Natural Resources Wales gives £35m tidal energy scheme the green light
Gareth Williams, local democracy reporter
The awarding of full approval for a £35m tidal energy scheme has been described as “an early Christmas present for Anglesey”.
Last week saw Welsh Government ministers approve planning permission for Menter Môn’s Morlais project, situated off the the island’s west coast.
But it has now been announced that Natural Resources Wales (NRW) has also granted the necessary Marine Licence in order to deploy the turbines into the sea – a crucial consent allowing the innovative tidal stream project to go ahead.
Set to create over 100 jobs within a decade, it will cover up to 35 sq km of seabed and generate as much as 240MW of electricity (180,000 households) via the power of the tides in the Irish Sea.
According to Menter Môn, on-land construction is expected to begin early in the new year with offshore work kicking off in 2023.
The news has been welcomed by political figures across the island.
“This is a big step forward for Anglesey’s ambitions to be a leader in tidal stream energy,” said Virginia Crosbie MP.
“It is also a potential boost for investment and jobs.
“There is much to do before we have an operational project but this is an early Christmas present for the island.”
Senedd Member Rhun ap Iorwerth was just as pleased with the outcome.
“The environmental and economic potential for the local community that this scheme provides are particularly positive, but what’s particularly exciting is that the project is being delivered as a social enterprise, by and for the community,” he said.
“Morlais will certainly be a model for similar schemes in future to secure more schemes for the benefit of the local community.
“I look forward to the establishment of a new Ynni Cymru (Energy Wales) body thanks to the agreement between Plaid Cymru and the Welsh Government, promoting more similar projects both locally and nationally. ”
The electricity generated from the turbines – some tied to floating ‘barges’ – will be transferred to an on-shore substation via up to nine sub-sea cables and then on to the National Grid.
The bulk of the planning decision hinged on the environmental aspect, which saw opposition from agencies including the RSPB, who held “grave concerns” that the project could have a “devastating impact” on seabird populations.
In response, Morlais stressed that any development would take place on a phased basis, but acknowledging that there could be “potential effects” they say that additional tidal devices will only be installed when it’s clear that sea birds and marine mammals are safe from harm.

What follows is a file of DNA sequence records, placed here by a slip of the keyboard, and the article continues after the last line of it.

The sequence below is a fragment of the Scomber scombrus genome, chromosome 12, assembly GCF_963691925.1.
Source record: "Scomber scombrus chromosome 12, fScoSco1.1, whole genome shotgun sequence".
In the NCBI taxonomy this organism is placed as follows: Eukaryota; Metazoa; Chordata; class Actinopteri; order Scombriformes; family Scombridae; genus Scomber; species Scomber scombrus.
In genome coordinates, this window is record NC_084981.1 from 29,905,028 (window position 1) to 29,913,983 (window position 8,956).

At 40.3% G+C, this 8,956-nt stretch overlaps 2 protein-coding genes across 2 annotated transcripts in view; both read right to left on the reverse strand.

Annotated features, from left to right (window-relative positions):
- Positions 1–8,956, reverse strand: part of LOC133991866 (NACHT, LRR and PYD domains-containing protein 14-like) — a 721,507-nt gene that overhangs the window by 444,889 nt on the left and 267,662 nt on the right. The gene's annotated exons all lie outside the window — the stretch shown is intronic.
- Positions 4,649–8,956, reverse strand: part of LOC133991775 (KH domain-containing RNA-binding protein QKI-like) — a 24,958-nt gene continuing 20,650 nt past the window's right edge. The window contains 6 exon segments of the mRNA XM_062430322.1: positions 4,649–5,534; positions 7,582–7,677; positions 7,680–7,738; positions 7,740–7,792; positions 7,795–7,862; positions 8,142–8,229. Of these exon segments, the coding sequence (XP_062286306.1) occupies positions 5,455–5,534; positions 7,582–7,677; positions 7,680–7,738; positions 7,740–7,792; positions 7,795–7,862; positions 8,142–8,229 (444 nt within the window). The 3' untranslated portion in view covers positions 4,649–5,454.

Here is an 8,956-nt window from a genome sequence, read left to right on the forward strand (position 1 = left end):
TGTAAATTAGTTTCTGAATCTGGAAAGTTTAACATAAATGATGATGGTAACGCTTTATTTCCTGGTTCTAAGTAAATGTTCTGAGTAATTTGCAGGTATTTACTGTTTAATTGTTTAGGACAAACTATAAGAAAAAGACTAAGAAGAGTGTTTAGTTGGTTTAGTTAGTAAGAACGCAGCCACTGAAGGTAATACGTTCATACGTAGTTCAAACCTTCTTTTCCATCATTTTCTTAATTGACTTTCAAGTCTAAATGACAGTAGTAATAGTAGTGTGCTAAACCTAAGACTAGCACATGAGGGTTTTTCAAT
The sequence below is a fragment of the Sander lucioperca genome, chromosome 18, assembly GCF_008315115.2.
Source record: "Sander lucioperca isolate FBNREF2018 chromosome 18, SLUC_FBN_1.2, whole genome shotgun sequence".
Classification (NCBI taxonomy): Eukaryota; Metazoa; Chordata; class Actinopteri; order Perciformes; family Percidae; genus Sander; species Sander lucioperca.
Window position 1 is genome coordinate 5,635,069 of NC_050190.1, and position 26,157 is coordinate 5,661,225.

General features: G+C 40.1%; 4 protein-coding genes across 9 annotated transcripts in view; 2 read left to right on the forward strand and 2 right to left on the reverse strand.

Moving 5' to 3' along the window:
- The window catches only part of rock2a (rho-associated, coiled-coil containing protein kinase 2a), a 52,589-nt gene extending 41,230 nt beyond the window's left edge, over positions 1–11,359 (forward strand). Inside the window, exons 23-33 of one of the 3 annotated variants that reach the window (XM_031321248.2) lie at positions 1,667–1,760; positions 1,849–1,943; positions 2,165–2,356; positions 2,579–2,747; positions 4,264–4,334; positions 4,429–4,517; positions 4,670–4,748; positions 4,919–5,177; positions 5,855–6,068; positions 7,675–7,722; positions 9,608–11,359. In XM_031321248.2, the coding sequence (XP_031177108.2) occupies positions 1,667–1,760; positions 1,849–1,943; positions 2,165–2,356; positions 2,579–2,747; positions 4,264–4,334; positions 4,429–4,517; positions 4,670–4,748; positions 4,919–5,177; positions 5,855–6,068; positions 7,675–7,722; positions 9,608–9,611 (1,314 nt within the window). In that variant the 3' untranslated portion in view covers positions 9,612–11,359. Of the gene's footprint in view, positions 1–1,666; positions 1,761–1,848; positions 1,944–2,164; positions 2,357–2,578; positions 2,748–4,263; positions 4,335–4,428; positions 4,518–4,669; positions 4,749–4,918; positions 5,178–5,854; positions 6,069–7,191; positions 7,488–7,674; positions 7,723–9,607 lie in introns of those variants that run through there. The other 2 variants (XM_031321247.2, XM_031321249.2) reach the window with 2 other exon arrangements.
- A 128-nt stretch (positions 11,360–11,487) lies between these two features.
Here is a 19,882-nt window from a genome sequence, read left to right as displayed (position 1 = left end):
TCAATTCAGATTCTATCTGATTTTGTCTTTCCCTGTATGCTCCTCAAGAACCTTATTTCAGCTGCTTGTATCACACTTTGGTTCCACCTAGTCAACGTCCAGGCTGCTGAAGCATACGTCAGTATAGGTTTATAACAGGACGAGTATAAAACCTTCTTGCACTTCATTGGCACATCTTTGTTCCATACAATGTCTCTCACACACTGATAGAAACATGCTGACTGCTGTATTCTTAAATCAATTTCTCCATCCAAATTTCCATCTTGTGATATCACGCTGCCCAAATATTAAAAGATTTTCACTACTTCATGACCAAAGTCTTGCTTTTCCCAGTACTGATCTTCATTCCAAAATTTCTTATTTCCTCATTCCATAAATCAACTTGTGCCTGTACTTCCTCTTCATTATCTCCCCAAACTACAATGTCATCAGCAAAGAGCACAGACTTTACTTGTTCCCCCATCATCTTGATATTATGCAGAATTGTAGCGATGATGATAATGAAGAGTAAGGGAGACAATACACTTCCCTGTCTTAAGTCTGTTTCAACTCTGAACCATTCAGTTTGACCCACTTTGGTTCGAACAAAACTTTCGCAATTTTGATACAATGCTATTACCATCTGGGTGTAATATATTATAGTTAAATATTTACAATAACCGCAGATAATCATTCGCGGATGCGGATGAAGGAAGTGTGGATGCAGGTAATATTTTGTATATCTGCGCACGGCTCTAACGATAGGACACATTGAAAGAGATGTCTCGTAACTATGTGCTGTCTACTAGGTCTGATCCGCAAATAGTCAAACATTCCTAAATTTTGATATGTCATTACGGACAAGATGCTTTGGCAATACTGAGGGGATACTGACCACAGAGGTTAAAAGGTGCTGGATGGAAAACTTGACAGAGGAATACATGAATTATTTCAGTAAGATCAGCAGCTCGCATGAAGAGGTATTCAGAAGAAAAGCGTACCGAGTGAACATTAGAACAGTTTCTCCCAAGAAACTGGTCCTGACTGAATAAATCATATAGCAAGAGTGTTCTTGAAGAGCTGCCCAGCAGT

The specially set-up South Stack Heritage Group also called into question the “unproven” technology and that it would “industrialise” an area of natural beauty that attracts up to 250,000 tourists a year.
Menter Môn say that regarding the floating ‘barges’ – up to 75m in length and 3.5m tall, with some on the surface and others anchored to the sea bed – only a maximum of 15 will be of this size with the closest being 1km away from the shore.
The project – a first of its kind in Europe – has secured the support of the Wales European Funding Office (WEFO), Anglesey Council, the North Wales Growth Deal, as well as The Nuclear Decommissioning Authority.
Anglesey Council’s portfolio holder for economic development, Cllr Carwyn Jones, concluded: “The team at Morlais and Menter Môn have worked tirelessly to get this visionary and innovate project from concept and through the planning process.
“I am delighted that this key Anglesey Energy Island project has been given ministerial and NRW approval, this is a clean energy project that ticks all the boxes.
“If we are to reach our carbon targets and better future for all, capitalising on clean marine energy here on Anglesey and along the coastline of Wales is essential.
“May this now be the big catalyst the sector has waited patiently for.”
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